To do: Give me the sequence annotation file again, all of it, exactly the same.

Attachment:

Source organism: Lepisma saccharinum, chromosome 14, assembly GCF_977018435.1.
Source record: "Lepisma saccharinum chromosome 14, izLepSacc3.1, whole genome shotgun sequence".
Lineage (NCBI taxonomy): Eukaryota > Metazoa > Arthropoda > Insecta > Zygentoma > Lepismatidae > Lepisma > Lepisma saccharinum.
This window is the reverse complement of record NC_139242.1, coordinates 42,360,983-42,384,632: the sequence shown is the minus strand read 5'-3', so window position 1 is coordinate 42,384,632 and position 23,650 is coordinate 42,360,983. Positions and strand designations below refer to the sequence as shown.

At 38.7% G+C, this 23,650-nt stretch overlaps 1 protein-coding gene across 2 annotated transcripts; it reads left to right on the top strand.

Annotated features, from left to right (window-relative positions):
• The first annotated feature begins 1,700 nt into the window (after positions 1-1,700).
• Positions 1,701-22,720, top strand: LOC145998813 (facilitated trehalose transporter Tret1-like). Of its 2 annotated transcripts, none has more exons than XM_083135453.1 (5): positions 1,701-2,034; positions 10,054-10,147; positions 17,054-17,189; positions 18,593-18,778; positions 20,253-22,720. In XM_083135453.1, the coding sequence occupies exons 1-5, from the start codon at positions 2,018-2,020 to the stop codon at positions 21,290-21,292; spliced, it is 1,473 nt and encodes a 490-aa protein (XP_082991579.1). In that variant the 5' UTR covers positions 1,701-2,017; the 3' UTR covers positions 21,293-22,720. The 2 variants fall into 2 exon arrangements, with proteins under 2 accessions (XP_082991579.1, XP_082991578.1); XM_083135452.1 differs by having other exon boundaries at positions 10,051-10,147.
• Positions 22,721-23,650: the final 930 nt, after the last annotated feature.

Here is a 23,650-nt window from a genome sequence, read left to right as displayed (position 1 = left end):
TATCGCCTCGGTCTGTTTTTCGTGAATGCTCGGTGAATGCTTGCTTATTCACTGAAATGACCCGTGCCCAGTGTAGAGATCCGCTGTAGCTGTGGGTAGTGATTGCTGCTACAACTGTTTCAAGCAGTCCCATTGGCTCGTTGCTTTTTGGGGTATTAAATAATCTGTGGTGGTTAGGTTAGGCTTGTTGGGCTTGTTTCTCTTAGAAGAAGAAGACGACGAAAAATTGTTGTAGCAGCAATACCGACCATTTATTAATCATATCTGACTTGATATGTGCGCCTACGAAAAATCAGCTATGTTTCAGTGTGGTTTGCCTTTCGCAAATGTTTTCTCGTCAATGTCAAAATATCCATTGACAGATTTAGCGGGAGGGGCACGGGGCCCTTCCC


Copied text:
Source organism: Lepisma saccharinum, chromosome 14, assembly GCF_977018435.1.
Source record: "Lepisma saccharinum chromosome 14, izLepSacc3.1, whole genome shotgun sequence".
Lineage (NCBI taxonomy): Eukaryota > Metazoa > Arthropoda > Insecta > Zygentoma > Lepismatidae > Lepisma > Lepisma saccharinum.
This window is the reverse complement of record NC_139242.1, coordinates 42,360,983-42,384,632: the sequence shown is the minus strand read 5'-3', so window position 1 is coordinate 42,384,632 and position 23,650 is coordinate 42,360,983. Positions and strand designations below refer to the sequence as shown.

At 38.7% G+C, this 23,650-nt stretch overlaps 1 protein-coding gene across 2 annotated transcripts; it reads left to right on the top strand.

Annotated features, from left to right (window-relative positions):
• The first annotated feature begins 1,700 nt into the window (after positions 1-1,700).
• Positions 1,701-22,720, top strand: LOC145998813 (facilitated trehalose transporter Tret1-like). Of its 2 annotated transcripts, none has more exons than XM_083135453.1 (5): positions 1,701-2,034; positions 10,054-10,147; positions 17,054-17,189; positions 18,593-18,778; positions 20,253-22,720. In XM_083135453.1, the coding sequence occupies exons 1-5, from the start codon at positions 2,018-2,020 to the stop codon at positions 21,290-21,292; spliced, it is 1,473 nt and encodes a 490-aa protein (XP_082991579.1). In that variant the 5' UTR covers positions 1,701-2,017; the 3' UTR covers positions 21,293-22,720. The 2 variants fall into 2 exon arrangements, with proteins under 2 accessions (XP_082991579.1, XP_082991578.1); XM_083135452.1 differs by having other exon boundaries at positions 10,051-10,147.
• Positions 22,721-23,650: the final 930 nt, after the last annotated feature.

Here is a 23,650-nt window from a genome sequence, read left to right as displayed (position 1 = left end):
TATCGCCTCGGTCTGTTTTTCGTGAATGCTCGGTGAATGCTTGCTTATTCACTGAAATGACCCGTGCCCAGTGTAGAGATCCGCTGTAGCTGTGGGTAGTGATTGCTGCTACAACTGTTTCAAGCAGTCCCATTGGCTCGTTGCTTTTTGGGGTATTAAATAATCTGTGGTGGTTAGGTTAGGCTTGTTGGGCTTGTTTCTCTTAGAAGAAGAAGACGACGAAAAATTGTTGTAGCAGCAATACCGACCATTTATTAATCATATCTGACTTGATATGTGCGCCTACGAAAAATCAGCTATGTTTCAGTGTGGTTTGCCTTTCGCAAATGTTTTCTCGTCAATGTCAAAATATCCATTGACAGATTTAGCGGGAGGGGCACGGGGCCCTTCCC